For much of my time in the food business, I defended the status quo. Then, as obesity’s prevalence increased in the ’90s, I argued for change. Today, more than eight years after leaving the industry because of its failure to reform, I still struggle with the paradox that defined the business. In so many other ways, these are good people. But, little by little, they strayed from the honorable business of feeding people appropriately to the deplorable mission of “increasing shareholder value” by enticing people to consume more and more high-margin, low-nutrition branded products.

Confronted with this, the executives who run these companies like to say they don’t create demand, they try only to satisfy it. “We’re just giving people what they want. We’re not putting a gun to their heads,” the refrain goes. Nothing could be further from the truth. Over the years, relentless efforts were made to increase the number of “eating occasions” people indulged in and the amount of food they consumed at each.

Even as awareness grew of the health consequences of obesity, the industry continued to emphasize cheap and often unhealthful ingredients that maximized taste, shelf life and profits. More egregious, it aggressively promoted larger portion sizes, one of the few ways left to increase overall consumption in an otherwise slow-growth market.

All this tells us two very important things. First, the food industry knows it has a problem, potentially a very big one if the forces against it ever do coalesce effectively. So, in maneuvering for protection by managing public opinion and policy formation, the industry will always try to camouflage itself as just one of many causes in the growth of obesity. Just as the National Rifle Association points to mental illness and violent video games as a way to deflect attention from the inherent dangers of guns, food processors will wring their hands about physical activity and, yes, video games. We shouldn’t fall for it.

Next time you hear of a big food or beverage company sponsoring an after-school physical activity program in your community, you can be sure they’ll say it’s to show “our company’s concern for our kids’ health.” But the real intent is to look angelic while making consumers feel good about the brand and drawing attention away from the unhealthful nature of the company’s products. “Posing for holy cards,” as one of my colleagues used to put it.

Second, as more is revealed about their deliberate indifference, food companies must be made to change their worst practices. After years of foot dragging and hundreds of millions of dollars in lobbying fees, it’s obvious the industry won’t change on its own. Quite simply, change will have to be forced — by public pressure, media attention, regulation and litigation. Yes, companies will point to some “better-for-you” versions of their traditional products and they will trot out a few smaller-portion-size packages to show the “choices” they’ve provided. But left alone, the industry will concentrate on selling its problematic core product lines.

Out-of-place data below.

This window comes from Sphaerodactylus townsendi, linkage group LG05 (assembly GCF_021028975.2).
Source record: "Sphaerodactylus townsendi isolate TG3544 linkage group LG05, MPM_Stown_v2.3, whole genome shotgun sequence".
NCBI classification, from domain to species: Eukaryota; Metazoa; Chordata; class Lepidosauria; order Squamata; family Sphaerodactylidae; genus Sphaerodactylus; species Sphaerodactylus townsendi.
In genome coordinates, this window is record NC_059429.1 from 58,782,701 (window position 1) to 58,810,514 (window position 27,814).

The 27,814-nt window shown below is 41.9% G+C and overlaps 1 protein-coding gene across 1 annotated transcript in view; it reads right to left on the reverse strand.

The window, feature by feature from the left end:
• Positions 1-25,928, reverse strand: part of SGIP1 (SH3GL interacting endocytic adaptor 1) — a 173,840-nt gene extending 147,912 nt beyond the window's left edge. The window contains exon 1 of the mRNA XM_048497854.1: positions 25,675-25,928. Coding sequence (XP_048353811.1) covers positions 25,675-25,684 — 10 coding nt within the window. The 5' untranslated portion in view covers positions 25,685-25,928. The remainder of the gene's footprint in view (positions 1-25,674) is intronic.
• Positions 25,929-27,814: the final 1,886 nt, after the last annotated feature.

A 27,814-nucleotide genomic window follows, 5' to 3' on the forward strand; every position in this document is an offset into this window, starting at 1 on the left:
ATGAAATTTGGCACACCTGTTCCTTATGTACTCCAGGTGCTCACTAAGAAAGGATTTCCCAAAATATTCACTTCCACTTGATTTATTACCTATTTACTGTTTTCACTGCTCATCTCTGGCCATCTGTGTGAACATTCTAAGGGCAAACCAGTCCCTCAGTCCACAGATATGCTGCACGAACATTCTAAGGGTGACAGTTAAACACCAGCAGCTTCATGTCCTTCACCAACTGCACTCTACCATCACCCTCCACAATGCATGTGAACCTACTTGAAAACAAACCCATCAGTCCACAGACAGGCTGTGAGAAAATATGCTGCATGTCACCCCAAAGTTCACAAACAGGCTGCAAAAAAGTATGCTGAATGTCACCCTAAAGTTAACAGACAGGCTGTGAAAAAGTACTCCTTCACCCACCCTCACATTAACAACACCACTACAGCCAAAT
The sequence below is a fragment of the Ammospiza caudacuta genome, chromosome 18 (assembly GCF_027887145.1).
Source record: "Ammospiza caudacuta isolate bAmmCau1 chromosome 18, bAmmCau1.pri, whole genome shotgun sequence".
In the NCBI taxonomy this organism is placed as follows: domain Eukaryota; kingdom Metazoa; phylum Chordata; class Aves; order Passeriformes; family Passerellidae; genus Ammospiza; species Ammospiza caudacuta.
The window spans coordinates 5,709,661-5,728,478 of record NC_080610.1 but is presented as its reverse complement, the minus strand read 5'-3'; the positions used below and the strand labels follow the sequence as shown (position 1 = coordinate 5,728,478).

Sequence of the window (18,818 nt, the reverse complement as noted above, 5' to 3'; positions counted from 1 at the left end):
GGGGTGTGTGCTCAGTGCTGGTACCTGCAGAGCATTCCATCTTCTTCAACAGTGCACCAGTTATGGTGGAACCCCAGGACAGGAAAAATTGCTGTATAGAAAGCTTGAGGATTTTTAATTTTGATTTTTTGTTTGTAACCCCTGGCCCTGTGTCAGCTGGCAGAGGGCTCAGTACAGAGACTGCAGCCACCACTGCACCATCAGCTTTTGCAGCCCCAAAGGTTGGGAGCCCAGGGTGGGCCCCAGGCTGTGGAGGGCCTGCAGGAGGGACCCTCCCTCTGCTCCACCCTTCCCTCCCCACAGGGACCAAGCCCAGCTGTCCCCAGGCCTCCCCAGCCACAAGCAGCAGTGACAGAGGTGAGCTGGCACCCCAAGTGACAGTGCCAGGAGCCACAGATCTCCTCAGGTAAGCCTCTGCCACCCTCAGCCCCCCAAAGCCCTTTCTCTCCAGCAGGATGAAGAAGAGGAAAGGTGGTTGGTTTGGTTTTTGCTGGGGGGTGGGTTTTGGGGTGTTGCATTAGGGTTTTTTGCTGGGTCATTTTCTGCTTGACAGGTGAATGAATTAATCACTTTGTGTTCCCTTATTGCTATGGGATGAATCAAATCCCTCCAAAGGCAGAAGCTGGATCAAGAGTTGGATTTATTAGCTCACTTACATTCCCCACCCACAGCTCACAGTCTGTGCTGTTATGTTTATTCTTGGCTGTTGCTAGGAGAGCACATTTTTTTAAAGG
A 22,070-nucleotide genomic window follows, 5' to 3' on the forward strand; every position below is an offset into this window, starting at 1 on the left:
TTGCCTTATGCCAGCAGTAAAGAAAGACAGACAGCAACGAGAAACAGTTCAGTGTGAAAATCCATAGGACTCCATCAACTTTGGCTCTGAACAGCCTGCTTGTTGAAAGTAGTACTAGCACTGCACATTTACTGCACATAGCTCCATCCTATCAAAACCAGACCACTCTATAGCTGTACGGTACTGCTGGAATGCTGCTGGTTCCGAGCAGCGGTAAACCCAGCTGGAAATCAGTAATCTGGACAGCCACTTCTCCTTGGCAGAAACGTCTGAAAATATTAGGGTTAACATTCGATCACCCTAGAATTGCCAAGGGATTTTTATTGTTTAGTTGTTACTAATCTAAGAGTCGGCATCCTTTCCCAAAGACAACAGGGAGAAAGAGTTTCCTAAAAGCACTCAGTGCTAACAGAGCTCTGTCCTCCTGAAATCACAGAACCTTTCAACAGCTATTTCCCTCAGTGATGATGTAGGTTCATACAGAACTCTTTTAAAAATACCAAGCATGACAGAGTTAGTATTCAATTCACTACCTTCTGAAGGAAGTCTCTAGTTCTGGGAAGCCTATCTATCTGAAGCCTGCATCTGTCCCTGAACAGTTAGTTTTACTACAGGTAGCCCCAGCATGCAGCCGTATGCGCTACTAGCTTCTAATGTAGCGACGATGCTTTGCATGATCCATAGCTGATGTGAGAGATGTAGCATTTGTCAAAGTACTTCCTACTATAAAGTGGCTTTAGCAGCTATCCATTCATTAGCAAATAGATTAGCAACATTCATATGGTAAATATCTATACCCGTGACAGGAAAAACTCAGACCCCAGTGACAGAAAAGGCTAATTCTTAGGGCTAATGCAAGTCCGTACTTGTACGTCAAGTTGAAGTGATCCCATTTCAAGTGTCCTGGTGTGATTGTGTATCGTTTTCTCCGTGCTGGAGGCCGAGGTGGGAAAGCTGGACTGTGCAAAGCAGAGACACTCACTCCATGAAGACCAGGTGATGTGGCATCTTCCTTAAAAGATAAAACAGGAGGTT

The needed changes could take many forms. Here are some of the most promising:

Levy federal and state excise taxes on sugared beverages and a few categories — snack foods, candy, sweet baked goods — that most undermine health. These taxes could help pay for education programs, subsidize the healthiest foods for low-income individuals and, maybe, discourage consumption.

Make mandatory the federal guidelines for marketing food to children that were proposed in 2011. These guidelines — written jointly by the Federal Trade Commission, the Food and Drug Administration, the Centers for Disease Control and Prevention and the Department of Agriculture — were only to be voluntary, and still lobbyists for the food industry persuaded Congress to block them.

Communicate more actively with people about their food choices. Require prominent disclosure of calories for every item on the menu in chain restaurants and vending machines. And create a front-of-the-package labeling system to encourage healthier food choices. Finally, the government should back community-based campaigns to inform and inspire better eating and more exercise.

I left the industry when I finally had to acknowledge that reform would never come from within. I could no longer accept a business model that put profits over public health — and no one else should have to, either.

Michael Mudd is a former executive vice president of global corporate affairs for Kraft Foods. He retired in 2004.

Saturday, March 16, 2013

11053: Ogilvy & Martin.

Not sure if this TED ad from Ogilvy in Argentina is part of a scam campaign, but it is pretty offensive. After all, how can an advertising agency like Ogilvy—whose leadership admitted the industry is “not exactly leading the way” in regards to diversity—feel comfortable using Dr. Martin Luther King Jr. to make a point about cultural harmony? The headline reads, “Ideas Change This World.” Yet for decades, the advertising business has failed to change by steadfastly rejecting MLK’s ideas.